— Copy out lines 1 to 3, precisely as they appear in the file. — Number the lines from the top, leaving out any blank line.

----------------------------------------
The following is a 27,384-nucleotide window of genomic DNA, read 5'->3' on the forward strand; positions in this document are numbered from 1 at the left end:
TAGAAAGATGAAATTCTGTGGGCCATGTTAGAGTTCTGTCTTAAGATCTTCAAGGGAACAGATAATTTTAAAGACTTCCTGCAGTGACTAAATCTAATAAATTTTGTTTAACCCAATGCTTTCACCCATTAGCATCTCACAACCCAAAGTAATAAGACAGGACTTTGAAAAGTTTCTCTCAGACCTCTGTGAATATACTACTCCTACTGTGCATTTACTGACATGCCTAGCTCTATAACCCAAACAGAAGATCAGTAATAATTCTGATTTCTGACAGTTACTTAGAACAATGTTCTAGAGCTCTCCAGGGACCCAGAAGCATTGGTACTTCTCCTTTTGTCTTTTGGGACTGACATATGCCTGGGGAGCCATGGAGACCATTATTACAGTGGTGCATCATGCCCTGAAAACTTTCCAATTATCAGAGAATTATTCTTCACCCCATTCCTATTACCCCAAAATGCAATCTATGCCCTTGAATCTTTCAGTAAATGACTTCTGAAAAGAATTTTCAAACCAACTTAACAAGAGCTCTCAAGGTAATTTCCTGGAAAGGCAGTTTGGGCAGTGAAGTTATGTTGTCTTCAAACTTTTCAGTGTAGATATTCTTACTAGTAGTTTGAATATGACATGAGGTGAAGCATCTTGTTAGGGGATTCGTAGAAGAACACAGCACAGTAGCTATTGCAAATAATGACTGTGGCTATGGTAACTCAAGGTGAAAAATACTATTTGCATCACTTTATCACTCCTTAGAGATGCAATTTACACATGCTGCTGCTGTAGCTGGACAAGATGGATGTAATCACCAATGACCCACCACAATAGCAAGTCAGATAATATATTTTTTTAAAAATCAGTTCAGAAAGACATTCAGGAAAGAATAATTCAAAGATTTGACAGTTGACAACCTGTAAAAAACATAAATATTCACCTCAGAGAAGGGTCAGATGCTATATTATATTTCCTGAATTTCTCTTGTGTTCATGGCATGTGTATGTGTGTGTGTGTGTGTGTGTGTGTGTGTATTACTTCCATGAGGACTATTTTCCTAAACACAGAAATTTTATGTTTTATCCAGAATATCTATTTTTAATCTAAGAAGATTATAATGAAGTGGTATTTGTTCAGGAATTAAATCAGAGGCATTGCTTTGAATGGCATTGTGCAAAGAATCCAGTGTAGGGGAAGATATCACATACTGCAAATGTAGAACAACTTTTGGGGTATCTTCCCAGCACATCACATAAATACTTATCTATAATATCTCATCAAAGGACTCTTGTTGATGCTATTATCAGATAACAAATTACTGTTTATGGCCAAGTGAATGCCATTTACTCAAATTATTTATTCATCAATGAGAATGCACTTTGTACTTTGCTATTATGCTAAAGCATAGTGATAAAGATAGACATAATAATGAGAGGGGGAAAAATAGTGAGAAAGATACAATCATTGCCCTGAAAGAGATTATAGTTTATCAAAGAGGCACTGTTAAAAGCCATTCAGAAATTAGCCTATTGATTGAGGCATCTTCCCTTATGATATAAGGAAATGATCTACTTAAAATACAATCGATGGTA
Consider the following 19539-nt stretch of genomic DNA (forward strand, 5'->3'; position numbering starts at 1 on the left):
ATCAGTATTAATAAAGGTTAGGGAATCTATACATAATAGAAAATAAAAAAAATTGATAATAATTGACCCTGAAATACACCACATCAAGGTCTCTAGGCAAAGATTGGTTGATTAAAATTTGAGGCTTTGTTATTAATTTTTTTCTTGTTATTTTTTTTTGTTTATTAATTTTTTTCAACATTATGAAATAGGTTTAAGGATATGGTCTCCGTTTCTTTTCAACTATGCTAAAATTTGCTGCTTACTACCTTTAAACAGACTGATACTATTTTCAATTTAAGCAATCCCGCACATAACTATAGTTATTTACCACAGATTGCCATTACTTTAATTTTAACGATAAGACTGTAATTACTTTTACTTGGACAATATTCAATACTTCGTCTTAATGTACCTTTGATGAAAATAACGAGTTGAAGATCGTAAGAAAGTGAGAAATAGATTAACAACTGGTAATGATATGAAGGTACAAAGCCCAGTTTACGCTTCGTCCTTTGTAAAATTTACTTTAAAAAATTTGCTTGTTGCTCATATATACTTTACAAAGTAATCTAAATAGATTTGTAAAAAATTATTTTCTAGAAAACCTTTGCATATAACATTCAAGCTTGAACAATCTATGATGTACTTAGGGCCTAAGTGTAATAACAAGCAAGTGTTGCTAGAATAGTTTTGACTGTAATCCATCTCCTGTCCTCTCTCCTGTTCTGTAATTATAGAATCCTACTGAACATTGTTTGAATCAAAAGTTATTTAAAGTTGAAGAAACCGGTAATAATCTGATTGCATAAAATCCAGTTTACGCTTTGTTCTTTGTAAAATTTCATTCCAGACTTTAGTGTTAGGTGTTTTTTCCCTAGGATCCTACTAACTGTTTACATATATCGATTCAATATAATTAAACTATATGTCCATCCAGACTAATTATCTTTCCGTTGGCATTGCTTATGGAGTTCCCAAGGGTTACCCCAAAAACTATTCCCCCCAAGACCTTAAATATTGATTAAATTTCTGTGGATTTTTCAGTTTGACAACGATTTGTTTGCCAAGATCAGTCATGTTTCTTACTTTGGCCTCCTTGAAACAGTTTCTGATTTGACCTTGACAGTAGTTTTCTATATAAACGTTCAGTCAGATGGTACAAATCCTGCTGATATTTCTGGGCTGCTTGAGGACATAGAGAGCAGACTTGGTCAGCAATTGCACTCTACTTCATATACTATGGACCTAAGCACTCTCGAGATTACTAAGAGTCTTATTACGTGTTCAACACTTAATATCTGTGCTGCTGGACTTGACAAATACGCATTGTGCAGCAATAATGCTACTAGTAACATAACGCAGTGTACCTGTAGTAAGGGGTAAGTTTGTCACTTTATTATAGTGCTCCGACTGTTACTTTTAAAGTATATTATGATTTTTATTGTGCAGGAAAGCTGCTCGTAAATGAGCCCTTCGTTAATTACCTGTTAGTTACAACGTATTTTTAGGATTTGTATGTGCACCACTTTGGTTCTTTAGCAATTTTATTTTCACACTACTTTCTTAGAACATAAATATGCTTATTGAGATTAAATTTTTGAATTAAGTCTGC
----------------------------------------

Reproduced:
The following is a 27,384-nucleotide window of genomic DNA, read 5'->3' on the forward strand; positions in this document are numbered from 1 at the left end:
TAGAAAGATGAAATTCTGTGGGCCATGTTAGAGTTCTGTCTTAAGATCTTCAAGGGAACAGATAATTTTAAAGACTTCCTGCAGTGACTAAATCTAATAAATTTTGTTTAACCCAATGCTTTCACCCATTAGCATCTCACAACCCAAAGTAATAAGACAGGACTTTGAAAAGTTTCTCTCAGACCTCTGTGAATATACTACTCCTACTGTGCATTTACTGACATGCCTAGCTCTATAACCCAAACAGAAGATCAGTAATAATTCTGATTTCTGACAGTTACTTAGAACAATGTTCTAGAGCTCTCCAGGGACCCAGAAGCATTGGTACTTCTCCTTTTGTCTTTTGGGACTGACATATGCCTGGGGAGCCATGGAGACCATTATTACAGTGGTGCATCATGCCCTGAAAACTTTCCAATTATCAGAGAATTATTCTTCACCCCATTCCTATTACCCCAAAATGCAATCTATGCCCTTGAATCTTTCAGTAAATGACTTCTGAAAAGAATTTTCAAACCAACTTAACAAGAGCTCTCAAGGTAATTTCCTGGAAAGGCAGTTTGGGCAGTGAAGTTATGTTGTCTTCAAACTTTTCAGTGTAGATATTCTTACTAGTAGTTTGAATATGACATGAGGTGAAGCATCTTGTTAGGGGATTCGTAGAAGAACACAGCACAGTAGCTATTGCAAATAATGACTGTGGCTATGGTAACTCAAGGTGAAAAATACTATTTGCATCACTTTATCACTCCTTAGAGATGCAATTTACACATGCTGCTGCTGTAGCTGGACAAGATGGATGTAATCACCAATGACCCACCACAATAGCAAGTCAGATAATATATTTTTTTAAAAATCAGTTCAGAAAGACATTCAGGAAAGAATAATTCAAAGATTTGACAGTTGACAACCTGTAAAAAACATAAATATTCACCTCAGAGAAGGGTCAGATGCTATATTATATTTCCTGAATTTCTCTTGTGTTCATGGCATGTGTATGTGTGTGTGTGTGTGTGTGTGTGTGTGTATTACTTCCATGAGGACTATTTTCCTAAACACAGAAATTTTATGTTTTATCCAGAATATCTATTTTTAATCTAAGAAGATTATAATGAAGTGGTATTTGTTCAGGAATTAAATCAGAGGCATTGCTTTGAATGGCATTGTGCAAAGAATCCAGTGTAGGGGAAGATATCACATACTGCAAATGTAGAACAACTTTTGGGGTATCTTCCCAGCACATCACATAAATACTTATCTATAATATCTCATCAAAGGACTCTTGTTGATGCTATTATCAGATAACAAATTACTGTTTATGGCCAAGTGAATGCCATTTACTCAAATTATTTATTCATCAATGAGAATGCACTTTGTACTTTGCTATTATGCTAAAGCATAGTGATAAAGATAGACATAATAATGAGAGGGGGAAAAATAGTGAGAAAGATACAATCATTGCCCTGAAAGAGATTATAGTTTATCAAAGAGGCACTGTTAAAAGCCATTCAGAAATTAGCCTATTGATTGAGGCATCTTCCCTTATGATATAAGGAAATGATCTACTTAAAATACAATCGATGGTA
Consider the following 19539-nt stretch of genomic DNA (forward strand, 5'->3'; position numbering starts at 1 on the left):